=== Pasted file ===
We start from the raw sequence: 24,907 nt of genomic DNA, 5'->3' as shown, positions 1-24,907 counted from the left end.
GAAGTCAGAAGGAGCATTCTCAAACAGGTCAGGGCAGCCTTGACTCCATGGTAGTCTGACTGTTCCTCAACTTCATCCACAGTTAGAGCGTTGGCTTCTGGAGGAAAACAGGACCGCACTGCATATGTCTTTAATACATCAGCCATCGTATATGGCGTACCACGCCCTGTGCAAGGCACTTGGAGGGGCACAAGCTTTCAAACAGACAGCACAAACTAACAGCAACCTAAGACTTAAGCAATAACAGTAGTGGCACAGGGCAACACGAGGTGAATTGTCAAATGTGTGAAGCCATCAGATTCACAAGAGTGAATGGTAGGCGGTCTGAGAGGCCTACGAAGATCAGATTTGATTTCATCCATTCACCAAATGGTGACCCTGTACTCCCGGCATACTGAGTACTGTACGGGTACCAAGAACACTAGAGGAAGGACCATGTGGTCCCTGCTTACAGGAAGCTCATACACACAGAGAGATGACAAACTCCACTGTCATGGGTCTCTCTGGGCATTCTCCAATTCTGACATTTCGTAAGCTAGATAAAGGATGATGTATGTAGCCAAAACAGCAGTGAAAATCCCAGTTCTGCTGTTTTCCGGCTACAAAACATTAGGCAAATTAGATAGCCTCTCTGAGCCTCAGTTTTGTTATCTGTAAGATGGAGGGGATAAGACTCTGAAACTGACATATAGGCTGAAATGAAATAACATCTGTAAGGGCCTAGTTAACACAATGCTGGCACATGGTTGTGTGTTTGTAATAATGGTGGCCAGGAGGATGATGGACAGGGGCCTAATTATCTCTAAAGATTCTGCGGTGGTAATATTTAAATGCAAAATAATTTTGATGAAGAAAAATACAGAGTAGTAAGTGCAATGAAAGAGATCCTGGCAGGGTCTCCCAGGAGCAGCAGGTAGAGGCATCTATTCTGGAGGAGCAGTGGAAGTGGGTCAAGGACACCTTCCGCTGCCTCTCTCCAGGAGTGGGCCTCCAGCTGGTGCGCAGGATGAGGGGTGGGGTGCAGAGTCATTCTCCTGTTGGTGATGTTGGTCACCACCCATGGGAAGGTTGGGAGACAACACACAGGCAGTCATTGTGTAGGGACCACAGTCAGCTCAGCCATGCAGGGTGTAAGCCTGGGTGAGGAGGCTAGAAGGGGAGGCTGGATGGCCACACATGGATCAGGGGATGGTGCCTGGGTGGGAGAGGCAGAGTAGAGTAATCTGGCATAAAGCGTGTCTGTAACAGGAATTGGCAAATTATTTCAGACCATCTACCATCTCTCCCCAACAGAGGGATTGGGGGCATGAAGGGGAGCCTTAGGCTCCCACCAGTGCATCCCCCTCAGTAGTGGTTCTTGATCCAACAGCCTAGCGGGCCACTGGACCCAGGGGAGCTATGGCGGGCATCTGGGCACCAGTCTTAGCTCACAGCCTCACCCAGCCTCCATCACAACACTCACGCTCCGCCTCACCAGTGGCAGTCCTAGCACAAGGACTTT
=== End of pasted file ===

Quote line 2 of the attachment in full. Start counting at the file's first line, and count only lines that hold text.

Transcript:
GAAGTCAGAAGGAGCATTCTCAAACAGGTCAGGGCAGCCTTGACTCCATGGTAGTCTGACTGTTCCTCAACTTCATCCACAGTTAGAGCGTTGGCTTCTGGAGGAAAACAGGACCGCACTGCATATGTCTTTAATACATCAGCCATCGTATATGGCGTACCACGCCCTGTGCAAGGCACTTGGAGGGGCACAAGCTTTCAAACAGACAGCACAAACTAACAGCAACCTAAGACTTAAGCAATAACAGTAGTGGCACAGGGCAACACGAGGTGAATTGTCAAATGTGTGAAGCCATCAGATTCACAAGAGTGAATGGTAGGCGGTCTGAGAGGCCTACGAAGATCAGATTTGATTTCATCCATTCACCAAATGGTGACCCTGTACTCCCGGCATACTGAGTACTGTACGGGTACCAAGAACACTAGAGGAAGGACCATGTGGTCCCTGCTTACAGGAAGCTCATACACACAGAGAGATGACAAACTCCACTGTCATGGGTCTCTCTGGGCATTCTCCAATTCTGACATTTCGTAAGCTAGATAAAGGATGATGTATGTAGCCAAAACAGCAGTGAAAATCCCAGTTCTGCTGTTTTCCGGCTACAAAACATTAGGCAAATTAGATAGCCTCTCTGAGCCTCAGTTTTGTTATCTGTAAGATGGAGGGGATAAGACTCTGAAACTGACATATAGGCTGAAATGAAATAACATCTGTAAGGGCCTAGTTAACACAATGCTGGCACATGGTTGTGTGTTTGTAATAATGGTGGCCAGGAGGATGATGGACAGGGGCCTAATTATCTCTAAAGATTCTGCGGTGGTAATATTTAAATGCAAAATAATTTTGATGAAGAAAAATACAGAGTAGTAAGTGCAATGAAAGAGATCCTGGCAGGGTCTCCCAGGAGCAGCAGGTAGAGGCATCTATTCTGGAGGAGCAGTGGAAGTGGGTCAAGGACACCTTCCGCTGCCTCTCTCCAGGAGTGGGCCTCCAGCTGGTGCGCAGGATGAGGGGTGGGGTGCAGAGTCATTCTCCTGTTGGTGATGTTGGTCACCACCCATGGGAAGGTTGGGAGACAACACACAGGCAGTCATTGTGTAGGGACCACAGTCAGCTCAGCCATGCAGGGTGTAAGCCTGGGTGAGGAGGCTAGAAGGGGAGGCTGGATGGCCACACATGGATCAGGGGATGGTGCCTGGGTGGGAGAGGCAGAGTAGAGTAATCTGGCATAAAGCGTGTCTGTAACAGGAATTGGCAAATTATTTCAGACCATCTACCATCTCTCCCCAACAGAGGGATTGGGGGCATGAAGGGGAGCCTTAGGCTCCCACCAGTGCATCCCCCTCAGTAGTGGTTCTTGATCCAACAGCCTAGCGGGCCACTGGACCCAGGGGAGCTATGGCGGGCATCTGGGCACCAGTCTTAGCTCACAGCCTCACCCAGCCTCCATCACAACACTCACGCTCCGCCTCACCAGTGGCAGTCCTAGCACAAGGACTTT